Resistance Begins at Ohm!

Tuesday, December 15, 2009

Reply to Senator Jim Webb regarding health care reform 12/15/2009

Thank you for your thoughtful and well-considered work. I agree with most of the things that you say here. For example, it does not make sense to me to add another generation of people between 55 and 63 to medicare, when it is bankrupt already. It doesn't make any sense to take away money from medicare, which can't cover the costs now nor reimburse providers in a sustainable manner in order to give coverage (likely equally broke) to millions more people. I also support medicare advantage programs as they provide a choice in many areas of the country that would not have adequate services for the elderly otherwise. If we took people's money with a promise that we would provide a decent program to pay for medical care in the future, then we need to make good on the promise. That includes the medicare "gap" that is not covered in the budget for the current. We need to be honest with our seniors, our medical care providers, and with America's taxpayers as well.

For Medicare Part D, the so-called donut hole, can we not provide a program similar to flexible spending accounts that will help people meet those expenses without penalizing them by treating it like an asset or taxing it like a benefit? This should be something people could fund while they are still working.

I also agree that we should import less expensive drugs. The argument that they are not safe is silly. The drugs we make here aren't safe either, as a large number of recalls, law suits and faulty research results have shown over the last decades.

What I am not convinced about is that the quality of care needs to be improved. From what I read and hear about, the US quality of medical care is envied throughout the world. It is equitable distribution that is the beef. However, this is not a socialist or communist country. I don't know how we can get away from the "you get what you pay for" aspect of this. That aspect is also what drives innovation, cost savings and provides a marketplace for new professionals, businesses and industries. It is hard to be better when everything has to be the same for all.

Finally, I have not been able to find how the proposals address the following issues that directly affect the cost of medical care - and isn't that the point of this whole exercise anyway?

1) Medical malpractice - which I call the malpractice lottery. We need to face the fact that a lot of lawyers are making themselves very rich off the backs of medical care providers and it isn't improving care for patients one whit. It leads to defensive medicine and very conservative approaches which result in more costs, less innovation and do not improve the quality of care or improve outcomes. It is now about the survival of the business, not the patient.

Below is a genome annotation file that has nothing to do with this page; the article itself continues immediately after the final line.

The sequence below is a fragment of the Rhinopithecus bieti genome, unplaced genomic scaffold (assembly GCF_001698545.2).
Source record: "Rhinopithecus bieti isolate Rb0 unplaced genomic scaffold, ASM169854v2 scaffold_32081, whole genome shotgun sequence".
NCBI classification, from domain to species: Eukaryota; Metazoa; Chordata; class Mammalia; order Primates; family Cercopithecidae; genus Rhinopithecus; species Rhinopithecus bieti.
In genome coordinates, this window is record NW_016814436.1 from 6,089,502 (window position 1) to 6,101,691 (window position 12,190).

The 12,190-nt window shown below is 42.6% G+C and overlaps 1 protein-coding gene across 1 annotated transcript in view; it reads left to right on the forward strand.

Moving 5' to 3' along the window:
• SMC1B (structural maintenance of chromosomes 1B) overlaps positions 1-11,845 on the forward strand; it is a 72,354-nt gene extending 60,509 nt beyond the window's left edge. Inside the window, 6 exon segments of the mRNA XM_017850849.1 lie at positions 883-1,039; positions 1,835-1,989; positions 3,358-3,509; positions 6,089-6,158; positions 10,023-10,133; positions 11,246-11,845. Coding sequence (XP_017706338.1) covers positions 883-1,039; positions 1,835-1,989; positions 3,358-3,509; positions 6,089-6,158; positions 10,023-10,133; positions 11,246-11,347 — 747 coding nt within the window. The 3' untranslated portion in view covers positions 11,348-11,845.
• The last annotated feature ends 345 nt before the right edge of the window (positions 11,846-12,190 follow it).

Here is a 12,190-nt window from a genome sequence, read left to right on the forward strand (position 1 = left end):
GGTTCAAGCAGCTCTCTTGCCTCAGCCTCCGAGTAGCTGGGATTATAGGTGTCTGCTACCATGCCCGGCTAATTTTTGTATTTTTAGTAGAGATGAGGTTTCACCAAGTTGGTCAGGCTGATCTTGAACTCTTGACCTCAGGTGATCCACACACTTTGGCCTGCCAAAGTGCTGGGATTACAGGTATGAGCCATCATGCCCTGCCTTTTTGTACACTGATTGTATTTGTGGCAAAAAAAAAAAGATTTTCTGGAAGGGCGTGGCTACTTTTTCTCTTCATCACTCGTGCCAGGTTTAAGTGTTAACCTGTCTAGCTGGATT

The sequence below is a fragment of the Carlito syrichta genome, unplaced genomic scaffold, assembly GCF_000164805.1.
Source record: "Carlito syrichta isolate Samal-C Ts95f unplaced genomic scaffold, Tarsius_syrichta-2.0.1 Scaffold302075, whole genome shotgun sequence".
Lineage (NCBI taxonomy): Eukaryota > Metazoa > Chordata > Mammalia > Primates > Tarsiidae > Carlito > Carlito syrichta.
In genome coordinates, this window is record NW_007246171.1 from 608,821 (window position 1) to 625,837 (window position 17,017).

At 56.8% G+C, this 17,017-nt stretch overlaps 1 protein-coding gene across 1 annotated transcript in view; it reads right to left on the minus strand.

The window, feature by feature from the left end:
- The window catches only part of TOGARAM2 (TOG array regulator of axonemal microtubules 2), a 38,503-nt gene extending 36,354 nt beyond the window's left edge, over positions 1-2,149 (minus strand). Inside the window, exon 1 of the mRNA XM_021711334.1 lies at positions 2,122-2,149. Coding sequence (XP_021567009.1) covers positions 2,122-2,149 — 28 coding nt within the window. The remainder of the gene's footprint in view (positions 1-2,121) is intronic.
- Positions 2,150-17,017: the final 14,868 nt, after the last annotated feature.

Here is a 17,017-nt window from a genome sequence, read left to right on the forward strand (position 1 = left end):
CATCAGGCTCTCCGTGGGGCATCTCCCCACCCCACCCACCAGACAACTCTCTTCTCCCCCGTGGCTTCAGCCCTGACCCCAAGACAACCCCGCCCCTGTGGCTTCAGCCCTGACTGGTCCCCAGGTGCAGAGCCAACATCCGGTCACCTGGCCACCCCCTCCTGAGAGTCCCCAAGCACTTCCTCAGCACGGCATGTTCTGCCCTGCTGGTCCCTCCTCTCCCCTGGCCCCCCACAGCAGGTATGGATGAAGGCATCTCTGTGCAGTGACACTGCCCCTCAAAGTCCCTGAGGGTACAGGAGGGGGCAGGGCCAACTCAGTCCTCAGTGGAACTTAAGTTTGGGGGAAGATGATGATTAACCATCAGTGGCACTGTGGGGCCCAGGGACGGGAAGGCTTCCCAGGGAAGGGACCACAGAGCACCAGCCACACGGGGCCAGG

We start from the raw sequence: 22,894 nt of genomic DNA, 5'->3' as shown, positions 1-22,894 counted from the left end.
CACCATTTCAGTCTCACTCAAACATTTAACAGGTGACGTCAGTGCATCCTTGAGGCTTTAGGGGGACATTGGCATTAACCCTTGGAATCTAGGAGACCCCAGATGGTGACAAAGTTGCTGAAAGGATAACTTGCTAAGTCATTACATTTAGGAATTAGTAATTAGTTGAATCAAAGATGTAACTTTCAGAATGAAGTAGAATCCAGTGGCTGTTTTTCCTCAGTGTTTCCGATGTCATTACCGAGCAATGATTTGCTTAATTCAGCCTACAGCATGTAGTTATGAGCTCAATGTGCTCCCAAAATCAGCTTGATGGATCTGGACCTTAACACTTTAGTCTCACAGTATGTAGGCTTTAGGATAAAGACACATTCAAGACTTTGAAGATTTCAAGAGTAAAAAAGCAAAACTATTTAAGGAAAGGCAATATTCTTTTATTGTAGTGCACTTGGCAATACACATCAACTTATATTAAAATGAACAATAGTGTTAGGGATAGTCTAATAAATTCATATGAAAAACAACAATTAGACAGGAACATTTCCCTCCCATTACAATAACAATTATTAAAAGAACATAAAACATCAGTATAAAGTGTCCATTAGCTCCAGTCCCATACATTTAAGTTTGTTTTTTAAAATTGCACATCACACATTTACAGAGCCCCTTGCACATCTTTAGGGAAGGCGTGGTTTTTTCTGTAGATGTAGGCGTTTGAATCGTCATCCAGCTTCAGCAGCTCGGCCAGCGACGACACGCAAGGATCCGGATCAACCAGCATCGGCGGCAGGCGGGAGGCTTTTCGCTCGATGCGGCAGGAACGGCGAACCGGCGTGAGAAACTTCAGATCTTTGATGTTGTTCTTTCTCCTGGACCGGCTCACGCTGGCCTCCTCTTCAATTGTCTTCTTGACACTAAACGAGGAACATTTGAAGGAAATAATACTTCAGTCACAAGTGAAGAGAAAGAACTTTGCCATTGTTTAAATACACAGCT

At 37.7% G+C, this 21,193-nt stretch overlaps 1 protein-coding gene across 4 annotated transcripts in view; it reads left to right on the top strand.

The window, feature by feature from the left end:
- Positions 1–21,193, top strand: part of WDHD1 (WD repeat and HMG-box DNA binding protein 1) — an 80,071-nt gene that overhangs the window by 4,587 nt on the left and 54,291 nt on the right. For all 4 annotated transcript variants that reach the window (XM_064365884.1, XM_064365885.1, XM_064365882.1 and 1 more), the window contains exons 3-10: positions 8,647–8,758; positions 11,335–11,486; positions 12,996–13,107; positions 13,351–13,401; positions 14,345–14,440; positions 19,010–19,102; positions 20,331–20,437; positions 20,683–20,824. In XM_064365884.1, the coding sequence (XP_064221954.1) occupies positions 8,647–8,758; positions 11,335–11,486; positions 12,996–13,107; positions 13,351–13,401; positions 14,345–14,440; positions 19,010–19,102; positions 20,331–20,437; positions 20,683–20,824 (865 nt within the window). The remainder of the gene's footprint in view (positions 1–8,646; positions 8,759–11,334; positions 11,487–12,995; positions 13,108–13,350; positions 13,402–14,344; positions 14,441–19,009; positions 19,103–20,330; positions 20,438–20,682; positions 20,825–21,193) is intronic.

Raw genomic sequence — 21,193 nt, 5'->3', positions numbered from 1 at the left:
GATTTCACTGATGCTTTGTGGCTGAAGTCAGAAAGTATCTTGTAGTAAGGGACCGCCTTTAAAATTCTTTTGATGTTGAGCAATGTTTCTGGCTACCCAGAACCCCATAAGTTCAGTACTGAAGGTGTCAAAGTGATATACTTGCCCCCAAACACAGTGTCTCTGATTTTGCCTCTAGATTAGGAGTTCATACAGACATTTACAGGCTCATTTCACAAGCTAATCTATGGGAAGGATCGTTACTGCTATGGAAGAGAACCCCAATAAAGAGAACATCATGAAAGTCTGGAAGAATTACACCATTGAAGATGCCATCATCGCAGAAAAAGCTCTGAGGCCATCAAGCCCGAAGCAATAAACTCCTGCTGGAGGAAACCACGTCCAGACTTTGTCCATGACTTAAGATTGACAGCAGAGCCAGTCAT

2) Consumer involvement in comparing cost and value of specific services, not just insurance policies. Until consumers are active participants in questioning the cost and necessity of medical care through incentives such as tax free medical savings accounts, this is just more gaming between the government, insurance companies and big providers like Humana.

3) Since the current administration feels it is entitled to set salary and compensation limits for other subsidized industries, let's tackle this issue too. It is disgusting that non-profit hospitals are paying their administrative people "top 5%" salaries, while physicians and nurses are continually being asked to give more for less. Likewise, the way that medical insurance plans are funded and details on where the money goes needs to be transparent and clear to consumers. For example, to participate in CFC, we require charities to reveal their administrative and lobbying costs versus direct benefits. We should require the same for hospitals, mega corps like Kaiser and Humana and for insurance companies as well.

4) It needs to be a lot more transparent who is in the tank with whom. I no longer believe any of the so-called spokespersons looking out for me. Not the AMA, AARP, AFSCME, NEA, AFT and especially the AFL/CIO. And I certainly have my doubts about Congress. I want to know where the money goes before I believe anyone. In the current climate, motive is everything and facts are scarce. How much medical care could we buy for the billions the industry spends lobbying? I feel we need to cut off that particular industry on this particular issue and only Congress can do it.

My thinking on the subject.
Best wishes to you, your staff and family for a safe holiday season.


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